This challenge motivates the inventor. But he first has to suffer a number of setbacks. He searches all of Germany for suitable batteries. He finally finds some abroad and configures the material for his purposes. Because the solar panels need to generate a lot of power, the technology inside Arvey also has to be stable. The thickness of the cables, the system voltage, the chemicals used in the battery – the interaction and configuration of these components is complex. And everything has to be certified in accordance with German standards. A sensible but expensive process that has to be repeated for every change, for example, when a more efficient inductor is installed.
In autumn 2016 when the housing is almost finished, a mobile phone explodes in an airplane. Could this happen to Arvey, too? Structural engineers are brought in. They design a case that can be driven over by a car and can survive a fall without any deformities. The letter from the test lab confirming the successful drop test still hangs in the office today. In spring 2017, all certifications are finally completed. Arvey is ready for series production.
Financing becomes a test of patience
But the search for financing also takes time — even though there was evidence of the invention’s great potential: "It is difficult to finance innovations. Our culture is somewhat lacking when it comes to the willingness to take risks. There are a lot of rules and if you fail, you often lose everything." Mr Zinecker searches for investors but doesn't find anyone.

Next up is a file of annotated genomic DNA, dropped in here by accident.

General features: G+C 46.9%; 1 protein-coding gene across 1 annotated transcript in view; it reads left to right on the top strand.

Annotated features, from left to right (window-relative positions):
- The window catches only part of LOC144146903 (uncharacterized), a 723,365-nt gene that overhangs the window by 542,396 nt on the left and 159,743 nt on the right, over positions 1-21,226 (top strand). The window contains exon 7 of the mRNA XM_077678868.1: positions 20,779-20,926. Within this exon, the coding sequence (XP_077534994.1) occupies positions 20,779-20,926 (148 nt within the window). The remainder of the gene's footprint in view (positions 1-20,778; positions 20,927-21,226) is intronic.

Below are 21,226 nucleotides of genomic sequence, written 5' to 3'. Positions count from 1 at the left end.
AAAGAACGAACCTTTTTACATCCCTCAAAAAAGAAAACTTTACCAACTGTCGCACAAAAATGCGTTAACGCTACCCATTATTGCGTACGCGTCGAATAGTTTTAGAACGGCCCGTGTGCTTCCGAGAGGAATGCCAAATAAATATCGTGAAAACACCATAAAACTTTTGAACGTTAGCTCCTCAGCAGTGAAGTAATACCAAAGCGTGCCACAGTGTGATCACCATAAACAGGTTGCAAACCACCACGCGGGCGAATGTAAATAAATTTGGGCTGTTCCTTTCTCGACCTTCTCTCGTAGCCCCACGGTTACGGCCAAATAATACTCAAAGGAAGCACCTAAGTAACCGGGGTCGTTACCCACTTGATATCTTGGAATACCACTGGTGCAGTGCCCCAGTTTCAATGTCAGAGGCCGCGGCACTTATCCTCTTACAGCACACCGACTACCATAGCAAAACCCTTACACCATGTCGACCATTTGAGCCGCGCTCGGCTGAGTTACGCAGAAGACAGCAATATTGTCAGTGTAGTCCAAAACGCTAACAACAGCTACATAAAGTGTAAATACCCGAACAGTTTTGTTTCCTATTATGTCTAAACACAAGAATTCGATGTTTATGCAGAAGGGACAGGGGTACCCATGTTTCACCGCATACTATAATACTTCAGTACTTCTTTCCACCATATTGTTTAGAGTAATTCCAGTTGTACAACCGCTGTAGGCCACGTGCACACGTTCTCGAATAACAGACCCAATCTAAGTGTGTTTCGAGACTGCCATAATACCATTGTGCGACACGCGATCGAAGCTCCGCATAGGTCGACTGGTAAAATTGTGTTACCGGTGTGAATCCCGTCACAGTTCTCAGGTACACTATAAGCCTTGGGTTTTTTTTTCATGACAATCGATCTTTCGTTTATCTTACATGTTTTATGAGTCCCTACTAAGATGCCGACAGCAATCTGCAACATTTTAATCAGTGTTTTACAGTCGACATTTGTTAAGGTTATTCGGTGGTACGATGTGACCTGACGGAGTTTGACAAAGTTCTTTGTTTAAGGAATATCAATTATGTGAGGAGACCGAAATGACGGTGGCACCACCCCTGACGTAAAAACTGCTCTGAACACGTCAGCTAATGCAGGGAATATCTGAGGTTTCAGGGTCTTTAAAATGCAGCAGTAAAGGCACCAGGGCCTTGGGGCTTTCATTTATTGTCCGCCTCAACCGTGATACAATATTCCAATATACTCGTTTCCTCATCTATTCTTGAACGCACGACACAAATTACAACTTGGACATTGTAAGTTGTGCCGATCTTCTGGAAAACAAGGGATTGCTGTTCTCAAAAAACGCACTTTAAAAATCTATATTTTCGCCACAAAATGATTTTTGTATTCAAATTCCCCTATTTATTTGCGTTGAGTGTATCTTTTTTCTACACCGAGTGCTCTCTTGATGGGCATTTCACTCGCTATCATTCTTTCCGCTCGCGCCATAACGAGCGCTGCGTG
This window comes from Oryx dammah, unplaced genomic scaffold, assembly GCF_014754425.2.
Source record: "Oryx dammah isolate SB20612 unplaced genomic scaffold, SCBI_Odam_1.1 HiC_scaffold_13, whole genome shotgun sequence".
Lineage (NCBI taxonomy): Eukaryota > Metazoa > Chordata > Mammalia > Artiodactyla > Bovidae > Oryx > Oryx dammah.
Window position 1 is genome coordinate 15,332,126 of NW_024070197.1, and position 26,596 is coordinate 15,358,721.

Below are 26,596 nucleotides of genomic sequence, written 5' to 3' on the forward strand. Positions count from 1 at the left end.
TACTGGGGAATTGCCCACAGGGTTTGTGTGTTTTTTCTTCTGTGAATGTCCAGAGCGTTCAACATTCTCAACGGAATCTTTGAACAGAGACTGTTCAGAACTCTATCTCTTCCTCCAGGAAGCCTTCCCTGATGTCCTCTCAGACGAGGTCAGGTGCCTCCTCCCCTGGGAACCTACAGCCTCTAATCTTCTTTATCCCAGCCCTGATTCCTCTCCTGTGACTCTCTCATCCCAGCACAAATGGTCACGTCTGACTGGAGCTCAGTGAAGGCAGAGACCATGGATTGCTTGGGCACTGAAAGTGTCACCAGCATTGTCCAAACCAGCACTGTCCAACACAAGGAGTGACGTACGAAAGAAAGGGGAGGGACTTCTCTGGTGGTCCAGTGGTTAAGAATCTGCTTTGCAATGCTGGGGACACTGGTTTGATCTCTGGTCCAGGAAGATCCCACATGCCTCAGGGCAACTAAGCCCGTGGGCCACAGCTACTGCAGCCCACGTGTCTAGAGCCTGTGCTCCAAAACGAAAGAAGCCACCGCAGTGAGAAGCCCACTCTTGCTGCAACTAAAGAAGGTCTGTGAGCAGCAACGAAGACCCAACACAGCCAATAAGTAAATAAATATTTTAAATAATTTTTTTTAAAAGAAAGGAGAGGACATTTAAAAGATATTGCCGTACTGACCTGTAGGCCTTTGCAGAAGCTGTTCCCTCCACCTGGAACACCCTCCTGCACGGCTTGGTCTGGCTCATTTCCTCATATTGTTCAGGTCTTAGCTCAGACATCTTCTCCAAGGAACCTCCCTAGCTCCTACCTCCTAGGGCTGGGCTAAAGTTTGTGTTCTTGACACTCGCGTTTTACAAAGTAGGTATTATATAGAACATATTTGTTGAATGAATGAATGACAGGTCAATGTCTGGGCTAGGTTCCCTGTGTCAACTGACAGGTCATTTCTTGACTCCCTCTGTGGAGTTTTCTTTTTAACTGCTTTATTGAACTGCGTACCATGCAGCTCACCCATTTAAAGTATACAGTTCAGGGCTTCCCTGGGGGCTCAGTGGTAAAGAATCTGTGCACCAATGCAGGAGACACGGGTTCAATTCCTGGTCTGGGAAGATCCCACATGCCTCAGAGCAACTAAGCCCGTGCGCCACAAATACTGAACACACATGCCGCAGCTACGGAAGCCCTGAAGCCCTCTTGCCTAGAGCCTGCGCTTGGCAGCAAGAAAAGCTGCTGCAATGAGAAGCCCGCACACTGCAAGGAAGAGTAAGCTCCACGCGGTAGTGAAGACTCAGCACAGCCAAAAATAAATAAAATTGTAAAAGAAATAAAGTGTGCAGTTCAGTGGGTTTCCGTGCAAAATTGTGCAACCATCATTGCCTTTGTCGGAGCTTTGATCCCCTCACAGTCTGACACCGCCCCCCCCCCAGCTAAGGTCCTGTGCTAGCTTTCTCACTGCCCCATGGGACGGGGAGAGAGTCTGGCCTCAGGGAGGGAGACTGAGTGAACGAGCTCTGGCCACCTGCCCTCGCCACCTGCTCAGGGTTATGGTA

The tide turns when the passionate hunter is introduced to the mayor of the Thuringian city of Bleicherode while on a hunting outing . The mayor is amazed when Mr Zinecker operates a heating mat in the hunting blind, switches on lights in the hunting cabin and gets beer from the fridge. He shares the enthusiasm for the invention from Würzburg and supports the company. The state's private equity company finances the project and AXSOL moves its headquarters to Thuringia.
”It is difficult to finance innovations. And if you fail, you often lose everything.“
AXSOL also continues to supply developing countries with Arvey's little brother. This version uses a car battery for storage because they are easier to come by locally. The solar generator supplies electricity in refugee camps; in Ethiopia and India, it helps people set up microbusinesses. Jürgen Zinecker and his employees talk about their experiences at trade shows where they talk to humanitarian aid organisations. There is a great deal of interest. Arvey can provide light for rescue work in disaster areas, keep blood reserves cool and charge batteries for radio equipment — independently of an existing electricity grid. In addition, Arvey is relatively affordable at around EUR 2,400, a price that includes the solar panel.
The described project contributes to the following United Nationsʼ Sustainable Development Goals
Goal 7: Ensure access to affordable, reliable, sustainable and modern energy
Close to 80 per cent of the energy produced worldwide still comes from fossil fuel sources. Burning fossil fuels also generates costs for the health system due to air pollution and costs for climate-related damages that harm the general public, not just those burning the fuel.
All United Nations member states adopted the 2030 Agenda in 2015. At its heart is a list of 17 goals for sustainable development, known as the Sustainable Development Goals (SDGs). Our world should become a place where people are able to live in peace with each other in ways that are ecologically compatible, socially just, and economically effective.
Published on KfW Stories: 25 January 2018, last updated: 10 February 2021